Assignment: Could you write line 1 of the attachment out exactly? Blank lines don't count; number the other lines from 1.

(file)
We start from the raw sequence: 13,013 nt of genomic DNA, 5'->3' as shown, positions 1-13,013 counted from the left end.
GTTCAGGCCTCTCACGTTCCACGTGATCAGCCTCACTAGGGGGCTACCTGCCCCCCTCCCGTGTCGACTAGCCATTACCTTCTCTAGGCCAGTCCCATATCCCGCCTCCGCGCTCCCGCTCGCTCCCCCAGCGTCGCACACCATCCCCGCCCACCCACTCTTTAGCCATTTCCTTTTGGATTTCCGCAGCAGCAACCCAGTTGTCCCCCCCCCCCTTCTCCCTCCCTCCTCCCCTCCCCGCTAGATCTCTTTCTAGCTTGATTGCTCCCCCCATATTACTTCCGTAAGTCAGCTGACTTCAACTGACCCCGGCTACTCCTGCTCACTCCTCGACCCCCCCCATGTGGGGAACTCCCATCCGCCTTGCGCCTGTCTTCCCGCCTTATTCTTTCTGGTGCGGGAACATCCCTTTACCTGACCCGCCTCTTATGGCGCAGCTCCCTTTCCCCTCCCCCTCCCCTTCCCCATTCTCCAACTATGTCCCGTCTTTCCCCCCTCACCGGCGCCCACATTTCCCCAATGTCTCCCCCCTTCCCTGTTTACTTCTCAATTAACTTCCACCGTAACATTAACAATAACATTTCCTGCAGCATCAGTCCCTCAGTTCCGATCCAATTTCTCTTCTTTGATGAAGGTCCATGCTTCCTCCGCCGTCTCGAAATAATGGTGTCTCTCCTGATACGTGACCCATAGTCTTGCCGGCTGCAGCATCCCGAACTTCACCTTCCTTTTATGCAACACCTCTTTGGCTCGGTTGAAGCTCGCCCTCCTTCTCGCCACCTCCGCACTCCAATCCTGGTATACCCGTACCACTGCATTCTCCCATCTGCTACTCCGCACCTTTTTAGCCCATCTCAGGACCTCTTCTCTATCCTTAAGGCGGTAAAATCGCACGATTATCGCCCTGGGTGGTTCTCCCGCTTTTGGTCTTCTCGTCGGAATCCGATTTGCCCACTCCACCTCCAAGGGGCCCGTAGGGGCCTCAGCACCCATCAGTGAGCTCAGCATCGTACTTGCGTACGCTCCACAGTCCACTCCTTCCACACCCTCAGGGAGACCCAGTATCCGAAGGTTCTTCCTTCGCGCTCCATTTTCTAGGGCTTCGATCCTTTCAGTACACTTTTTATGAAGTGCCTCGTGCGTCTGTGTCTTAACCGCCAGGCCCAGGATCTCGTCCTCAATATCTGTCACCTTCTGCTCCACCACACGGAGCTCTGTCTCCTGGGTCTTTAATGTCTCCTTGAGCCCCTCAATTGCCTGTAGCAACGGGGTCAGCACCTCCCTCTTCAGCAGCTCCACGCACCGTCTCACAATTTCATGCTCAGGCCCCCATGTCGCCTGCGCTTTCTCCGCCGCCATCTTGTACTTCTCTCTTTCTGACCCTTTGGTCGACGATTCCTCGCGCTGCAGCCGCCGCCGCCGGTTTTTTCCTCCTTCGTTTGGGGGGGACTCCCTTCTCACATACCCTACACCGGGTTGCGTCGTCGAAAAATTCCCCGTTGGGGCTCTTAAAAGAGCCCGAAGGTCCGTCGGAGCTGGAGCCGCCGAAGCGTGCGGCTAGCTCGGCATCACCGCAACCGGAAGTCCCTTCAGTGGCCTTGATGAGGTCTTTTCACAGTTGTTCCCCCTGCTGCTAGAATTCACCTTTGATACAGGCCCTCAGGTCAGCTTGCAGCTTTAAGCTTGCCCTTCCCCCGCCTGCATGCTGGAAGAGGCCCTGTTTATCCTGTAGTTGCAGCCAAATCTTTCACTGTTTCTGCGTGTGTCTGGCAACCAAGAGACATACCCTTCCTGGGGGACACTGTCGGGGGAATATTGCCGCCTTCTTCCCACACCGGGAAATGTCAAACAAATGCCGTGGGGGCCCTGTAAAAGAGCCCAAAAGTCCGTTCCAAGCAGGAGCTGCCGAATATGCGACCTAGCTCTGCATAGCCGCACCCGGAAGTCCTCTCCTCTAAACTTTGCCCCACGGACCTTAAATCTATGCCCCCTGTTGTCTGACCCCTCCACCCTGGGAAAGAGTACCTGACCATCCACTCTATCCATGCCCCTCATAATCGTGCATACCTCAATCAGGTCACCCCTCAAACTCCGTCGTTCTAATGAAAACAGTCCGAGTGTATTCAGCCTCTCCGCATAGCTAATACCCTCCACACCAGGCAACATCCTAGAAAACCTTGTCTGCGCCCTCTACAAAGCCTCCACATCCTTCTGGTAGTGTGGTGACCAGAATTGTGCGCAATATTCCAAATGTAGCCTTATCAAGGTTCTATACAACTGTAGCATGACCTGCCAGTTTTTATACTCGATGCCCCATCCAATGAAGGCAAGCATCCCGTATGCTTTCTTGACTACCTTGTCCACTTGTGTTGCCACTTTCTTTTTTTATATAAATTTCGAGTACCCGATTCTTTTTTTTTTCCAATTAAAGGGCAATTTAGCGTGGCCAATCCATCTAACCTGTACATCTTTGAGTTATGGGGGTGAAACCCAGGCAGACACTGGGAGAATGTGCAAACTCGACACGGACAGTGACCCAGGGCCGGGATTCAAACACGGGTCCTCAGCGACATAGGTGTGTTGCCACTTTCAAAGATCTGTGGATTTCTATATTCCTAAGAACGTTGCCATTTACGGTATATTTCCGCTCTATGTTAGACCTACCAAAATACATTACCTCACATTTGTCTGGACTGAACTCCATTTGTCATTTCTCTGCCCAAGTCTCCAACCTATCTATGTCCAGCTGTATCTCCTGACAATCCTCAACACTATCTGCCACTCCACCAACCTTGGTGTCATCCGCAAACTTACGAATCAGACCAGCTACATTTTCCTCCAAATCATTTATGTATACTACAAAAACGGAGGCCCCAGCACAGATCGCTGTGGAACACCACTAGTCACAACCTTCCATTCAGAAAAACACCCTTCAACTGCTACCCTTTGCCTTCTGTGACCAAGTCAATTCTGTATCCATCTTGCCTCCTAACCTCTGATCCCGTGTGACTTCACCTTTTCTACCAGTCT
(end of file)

We start from the raw sequence: 13,013 nt of genomic DNA, 5'->3' as shown, positions 1-13,013 counted from the left end.